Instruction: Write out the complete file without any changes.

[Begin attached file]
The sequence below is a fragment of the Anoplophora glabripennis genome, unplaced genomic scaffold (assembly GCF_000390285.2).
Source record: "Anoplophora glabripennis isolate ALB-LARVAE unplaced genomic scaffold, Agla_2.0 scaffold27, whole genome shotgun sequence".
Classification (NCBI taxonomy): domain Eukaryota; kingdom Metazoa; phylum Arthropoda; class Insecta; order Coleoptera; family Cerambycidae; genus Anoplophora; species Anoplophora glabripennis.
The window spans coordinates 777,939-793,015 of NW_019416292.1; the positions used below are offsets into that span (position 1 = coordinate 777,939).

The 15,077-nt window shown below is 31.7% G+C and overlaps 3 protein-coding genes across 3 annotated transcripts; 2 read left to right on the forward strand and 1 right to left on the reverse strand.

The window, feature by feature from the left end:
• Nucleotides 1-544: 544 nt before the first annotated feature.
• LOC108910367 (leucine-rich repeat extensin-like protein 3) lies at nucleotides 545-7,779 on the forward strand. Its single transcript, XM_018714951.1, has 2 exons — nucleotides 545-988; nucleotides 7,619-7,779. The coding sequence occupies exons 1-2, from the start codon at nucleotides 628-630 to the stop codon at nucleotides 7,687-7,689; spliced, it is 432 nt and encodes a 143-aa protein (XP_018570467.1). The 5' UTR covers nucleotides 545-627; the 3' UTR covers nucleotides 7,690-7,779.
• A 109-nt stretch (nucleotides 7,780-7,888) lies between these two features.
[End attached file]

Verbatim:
The sequence below is a fragment of the Anoplophora glabripennis genome, unplaced genomic scaffold (assembly GCF_000390285.2).
Source record: "Anoplophora glabripennis isolate ALB-LARVAE unplaced genomic scaffold, Agla_2.0 scaffold27, whole genome shotgun sequence".
Classification (NCBI taxonomy): domain Eukaryota; kingdom Metazoa; phylum Arthropoda; class Insecta; order Coleoptera; family Cerambycidae; genus Anoplophora; species Anoplophora glabripennis.
The window spans coordinates 777,939-793,015 of NW_019416292.1; the positions used below are offsets into that span (position 1 = coordinate 777,939).

The 15,077-nt window shown below is 31.7% G+C and overlaps 3 protein-coding genes across 3 annotated transcripts; 2 read left to right on the forward strand and 1 right to left on the reverse strand.

The window, feature by feature from the left end:
• Nucleotides 1-544: 544 nt before the first annotated feature.
• LOC108910367 (leucine-rich repeat extensin-like protein 3) lies at nucleotides 545-7,779 on the forward strand. Its single transcript, XM_018714951.1, has 2 exons — nucleotides 545-988; nucleotides 7,619-7,779. The coding sequence occupies exons 1-2, from the start codon at nucleotides 628-630 to the stop codon at nucleotides 7,687-7,689; spliced, it is 432 nt and encodes a 143-aa protein (XP_018570467.1). The 5' UTR covers nucleotides 545-627; the 3' UTR covers nucleotides 7,690-7,779.
• A 109-nt stretch (nucleotides 7,780-7,888) lies between these two features.